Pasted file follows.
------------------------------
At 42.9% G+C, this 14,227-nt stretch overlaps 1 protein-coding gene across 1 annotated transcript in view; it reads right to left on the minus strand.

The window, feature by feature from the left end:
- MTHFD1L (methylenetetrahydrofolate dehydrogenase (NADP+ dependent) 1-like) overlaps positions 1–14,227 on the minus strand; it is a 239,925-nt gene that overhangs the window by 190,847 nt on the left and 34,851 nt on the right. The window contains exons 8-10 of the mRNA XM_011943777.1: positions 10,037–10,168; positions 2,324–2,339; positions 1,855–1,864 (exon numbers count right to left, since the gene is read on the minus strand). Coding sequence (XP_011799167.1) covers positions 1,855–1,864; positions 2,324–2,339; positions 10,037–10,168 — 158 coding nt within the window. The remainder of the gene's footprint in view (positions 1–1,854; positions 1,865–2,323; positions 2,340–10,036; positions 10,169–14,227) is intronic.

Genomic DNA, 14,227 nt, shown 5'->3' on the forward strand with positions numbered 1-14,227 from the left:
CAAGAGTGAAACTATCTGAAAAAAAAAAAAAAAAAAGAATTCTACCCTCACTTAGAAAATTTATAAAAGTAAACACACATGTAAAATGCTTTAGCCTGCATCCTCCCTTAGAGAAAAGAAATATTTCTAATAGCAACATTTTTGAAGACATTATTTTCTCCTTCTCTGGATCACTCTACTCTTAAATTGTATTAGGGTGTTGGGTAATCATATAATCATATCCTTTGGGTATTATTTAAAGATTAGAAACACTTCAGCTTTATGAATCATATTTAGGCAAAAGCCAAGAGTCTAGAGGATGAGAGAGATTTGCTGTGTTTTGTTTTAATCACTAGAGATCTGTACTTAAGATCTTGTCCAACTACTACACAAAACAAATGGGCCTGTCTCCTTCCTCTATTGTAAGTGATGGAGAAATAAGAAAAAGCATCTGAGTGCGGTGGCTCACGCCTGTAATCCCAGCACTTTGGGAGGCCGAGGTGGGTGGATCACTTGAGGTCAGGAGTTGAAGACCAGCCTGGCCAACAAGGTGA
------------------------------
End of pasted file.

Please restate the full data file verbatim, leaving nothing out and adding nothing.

At 42.9% G+C, this 14,227-nt stretch overlaps 1 protein-coding gene across 1 annotated transcript in view; it reads right to left on the minus strand.

The window, feature by feature from the left end:
- MTHFD1L (methylenetetrahydrofolate dehydrogenase (NADP+ dependent) 1-like) overlaps positions 1–14,227 on the minus strand; it is a 239,925-nt gene that overhangs the window by 190,847 nt on the left and 34,851 nt on the right. The window contains exons 8-10 of the mRNA XM_011943777.1: positions 10,037–10,168; positions 2,324–2,339; positions 1,855–1,864 (exon numbers count right to left, since the gene is read on the minus strand). Coding sequence (XP_011799167.1) covers positions 1,855–1,864; positions 2,324–2,339; positions 10,037–10,168 — 158 coding nt within the window. The remainder of the gene's footprint in view (positions 1–1,854; positions 1,865–2,323; positions 2,340–10,036; positions 10,169–14,227) is intronic.

Genomic DNA, 14,227 nt, shown 5'->3' on the forward strand with positions numbered 1-14,227 from the left:
CAAGAGTGAAACTATCTGAAAAAAAAAAAAAAAAAAGAATTCTACCCTCACTTAGAAAATTTATAAAAGTAAACACACATGTAAAATGCTTTAGCCTGCATCCTCCCTTAGAGAAAAGAAATATTTCTAATAGCAACATTTTTGAAGACATTATTTTCTCCTTCTCTGGATCACTCTACTCTTAAATTGTATTAGGGTGTTGGGTAATCATATAATCATATCCTTTGGGTATTATTTAAAGATTAGAAACACTTCAGCTTTATGAATCATATTTAGGCAAAAGCCAAGAGTCTAGAGGATGAGAGAGATTTGCTGTGTTTTGTTTTAATCACTAGAGATCTGTACTTAAGATCTTGTCCAACTACTACACAAAACAAATGGGCCTGTCTCCTTCCTCTATTGTAAGTGATGGAGAAATAAGAAAAAGCATCTGAGTGCGGTGGCTCACGCCTGTAATCCCAGCACTTTGGGAGGCCGAGGTGGGTGGATCACTTGAGGTCAGGAGTTGAAGACCAGCCTGGCCAACAAGGTGA